TechCrunch has spilled much digital ink tracking the fate of VMware since it was brought to Dell’s orbit thanks to the latter company’s epic purchase of EMC in 2016 for $ 58 billion. That transaction saddled the well-known Texas tech company with heavy debts. Because the deal left VMware a public company, albeit one controlled by Dell, how it might be used to pay down some of its parent company’s arrears was a constant question.
Dell made its move earlier this week, agreeing to spin out VMware in exchange for a huge one-time dividend, a five-year commercial partnership agreement, lots of stock for existing Dell shareholders and Michael Dell retaining his role as chairman of its board.
So, where does the deal leave VMware in terms of independence, and in terms of Dell influence? Dell no longer will hold formal control over VMware as part of the deal, though its shareholders will retain a large stake in the virtualization giant. And with Michael Dell staying on VMware’s board, it will retain influence.
Here’s how VMware described it to shareholders in a presentation this week. The graphic shows that under the new agreement, VMware is no longer a subsidiary of Dell and will now be an independent company.
But with VMware tipped to become independent once again, it could become something of a takeover target. When Dell controlled VMware thanks to majority ownership, a hostile takeover felt out of the question. Now, VMware is a more possible target to the right company with the right offer — provided that the Dell spinout works as planned.
Buying VMware would be an expensive effort, however. It’s worth around $ 67 billion today. Presuming a large premium would be needed to take this particular technology chess piece off the competitive board, it could cost $ 100 billion or more to snag VMware from the public markets.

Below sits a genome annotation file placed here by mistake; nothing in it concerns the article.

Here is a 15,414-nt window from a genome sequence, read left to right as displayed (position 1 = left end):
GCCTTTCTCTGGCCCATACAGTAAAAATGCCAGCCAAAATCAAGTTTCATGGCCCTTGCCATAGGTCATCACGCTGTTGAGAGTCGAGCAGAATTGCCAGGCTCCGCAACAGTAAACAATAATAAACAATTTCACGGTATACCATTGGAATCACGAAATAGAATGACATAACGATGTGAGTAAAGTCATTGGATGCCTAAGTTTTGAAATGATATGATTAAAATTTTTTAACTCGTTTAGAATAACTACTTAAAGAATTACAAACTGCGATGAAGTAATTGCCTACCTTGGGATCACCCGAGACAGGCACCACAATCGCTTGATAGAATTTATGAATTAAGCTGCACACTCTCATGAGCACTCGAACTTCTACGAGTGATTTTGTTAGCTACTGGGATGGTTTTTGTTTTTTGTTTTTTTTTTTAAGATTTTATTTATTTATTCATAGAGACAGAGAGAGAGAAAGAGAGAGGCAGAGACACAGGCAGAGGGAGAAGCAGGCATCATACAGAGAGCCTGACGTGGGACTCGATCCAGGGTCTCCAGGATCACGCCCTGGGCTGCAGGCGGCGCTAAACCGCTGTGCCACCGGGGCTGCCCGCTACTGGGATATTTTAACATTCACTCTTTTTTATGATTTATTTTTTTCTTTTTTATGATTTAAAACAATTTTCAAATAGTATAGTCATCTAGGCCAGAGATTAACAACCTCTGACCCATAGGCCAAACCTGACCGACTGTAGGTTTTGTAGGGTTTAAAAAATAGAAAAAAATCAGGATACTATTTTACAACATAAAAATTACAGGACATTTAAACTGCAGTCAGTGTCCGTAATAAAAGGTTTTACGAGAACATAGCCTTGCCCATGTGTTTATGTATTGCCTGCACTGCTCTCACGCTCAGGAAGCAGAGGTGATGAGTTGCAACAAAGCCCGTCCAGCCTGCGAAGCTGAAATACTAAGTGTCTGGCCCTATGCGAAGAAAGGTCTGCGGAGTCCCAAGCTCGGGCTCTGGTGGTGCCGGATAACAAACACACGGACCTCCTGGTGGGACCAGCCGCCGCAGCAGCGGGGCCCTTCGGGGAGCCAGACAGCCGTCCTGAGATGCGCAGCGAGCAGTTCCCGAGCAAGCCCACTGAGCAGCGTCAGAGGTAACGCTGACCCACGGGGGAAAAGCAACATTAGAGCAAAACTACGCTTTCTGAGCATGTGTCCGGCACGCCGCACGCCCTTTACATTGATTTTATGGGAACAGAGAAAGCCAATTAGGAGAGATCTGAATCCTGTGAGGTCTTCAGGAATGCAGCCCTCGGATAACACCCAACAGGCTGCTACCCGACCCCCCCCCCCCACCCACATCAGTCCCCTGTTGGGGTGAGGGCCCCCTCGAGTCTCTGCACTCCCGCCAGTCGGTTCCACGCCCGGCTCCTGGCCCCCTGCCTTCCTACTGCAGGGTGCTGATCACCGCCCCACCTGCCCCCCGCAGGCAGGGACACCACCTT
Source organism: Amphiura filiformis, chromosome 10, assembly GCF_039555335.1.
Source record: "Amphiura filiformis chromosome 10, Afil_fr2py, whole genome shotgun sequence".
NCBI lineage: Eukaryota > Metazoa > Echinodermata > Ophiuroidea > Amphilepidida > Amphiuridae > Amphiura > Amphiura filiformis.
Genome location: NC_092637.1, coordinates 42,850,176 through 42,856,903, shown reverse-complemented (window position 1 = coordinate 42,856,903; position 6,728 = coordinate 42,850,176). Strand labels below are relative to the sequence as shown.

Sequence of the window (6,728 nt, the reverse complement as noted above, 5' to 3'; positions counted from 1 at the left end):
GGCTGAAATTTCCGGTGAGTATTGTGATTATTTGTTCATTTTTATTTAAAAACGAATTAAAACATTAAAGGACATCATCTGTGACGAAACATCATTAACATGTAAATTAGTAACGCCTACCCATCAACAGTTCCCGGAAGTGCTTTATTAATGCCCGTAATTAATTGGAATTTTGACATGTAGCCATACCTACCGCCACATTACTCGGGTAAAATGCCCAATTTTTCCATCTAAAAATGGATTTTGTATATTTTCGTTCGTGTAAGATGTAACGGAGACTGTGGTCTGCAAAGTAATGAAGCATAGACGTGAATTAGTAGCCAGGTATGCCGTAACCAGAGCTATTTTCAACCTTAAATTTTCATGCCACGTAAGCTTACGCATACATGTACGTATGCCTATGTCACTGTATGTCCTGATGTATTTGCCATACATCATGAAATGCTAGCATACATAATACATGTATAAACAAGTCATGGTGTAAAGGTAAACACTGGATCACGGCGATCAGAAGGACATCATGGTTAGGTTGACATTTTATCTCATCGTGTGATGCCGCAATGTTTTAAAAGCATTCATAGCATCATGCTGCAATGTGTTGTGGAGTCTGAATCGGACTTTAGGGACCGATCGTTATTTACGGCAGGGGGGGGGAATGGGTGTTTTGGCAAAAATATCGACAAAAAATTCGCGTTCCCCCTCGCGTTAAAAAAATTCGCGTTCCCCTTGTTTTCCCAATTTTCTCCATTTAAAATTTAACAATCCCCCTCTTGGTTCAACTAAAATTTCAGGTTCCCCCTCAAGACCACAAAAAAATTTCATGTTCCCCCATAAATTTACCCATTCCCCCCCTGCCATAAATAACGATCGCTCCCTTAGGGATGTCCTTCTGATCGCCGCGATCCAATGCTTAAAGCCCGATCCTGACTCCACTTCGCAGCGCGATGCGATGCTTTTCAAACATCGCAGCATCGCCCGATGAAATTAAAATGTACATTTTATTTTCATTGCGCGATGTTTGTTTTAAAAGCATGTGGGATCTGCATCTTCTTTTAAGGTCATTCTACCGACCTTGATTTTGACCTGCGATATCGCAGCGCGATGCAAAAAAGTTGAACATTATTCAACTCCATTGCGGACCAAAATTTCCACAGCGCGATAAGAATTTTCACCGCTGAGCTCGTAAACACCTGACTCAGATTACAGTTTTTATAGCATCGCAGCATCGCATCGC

So VMware will soon be more free to pursue a transaction that might be favorable to its shareholders — which will still include every Dell shareholder, because they are receiving stock in VMware as part of its spinout — without worrying about its parent company simply saying no.
When Dell acquired EMC in 2016 for $ 67 billion, it created a complicated consortium of interconnected organizations. Some, like VMware and Pivotal, operate as completely separate companies. They have their own boards of directors, can acquire companies and are publicly traded on the stock market. Yet they work closely within Dell, partnering where it makes sense. When Pivotal’s stock price plunged recently, VMware saved the day when it bought the faltering company for $ 2.7 billion yesterday.
Pivotal went public last year, and sometimes struggled, but in June the wheels started to come off after a poor quarterly earnings report. The company had what MarketWatch aptly called “a train wreck of a quarter.”
How bad was it? So bad that its stock price was down 42% the day after it reported its earnings. While the quarter itself wasn’t so bad, with revenue up year over year, the guidance was another story. The company cut its 2020 revenue guidance by $ 40-$ 50 million and the guidance it gave for the upcoming 2Q 19 was also considerably lower than consensus Wall Street estimates.
The stock price plunged from a high of $ 21.44 on May 30th to a low of $ 8.30 on August 14th. The company’s market cap plunged in that same time period falling from $ 5.828 billion on May 30th to $ 2.257 billion on August 14th. That’s when VMware admitted it was thinking about buying the struggling company.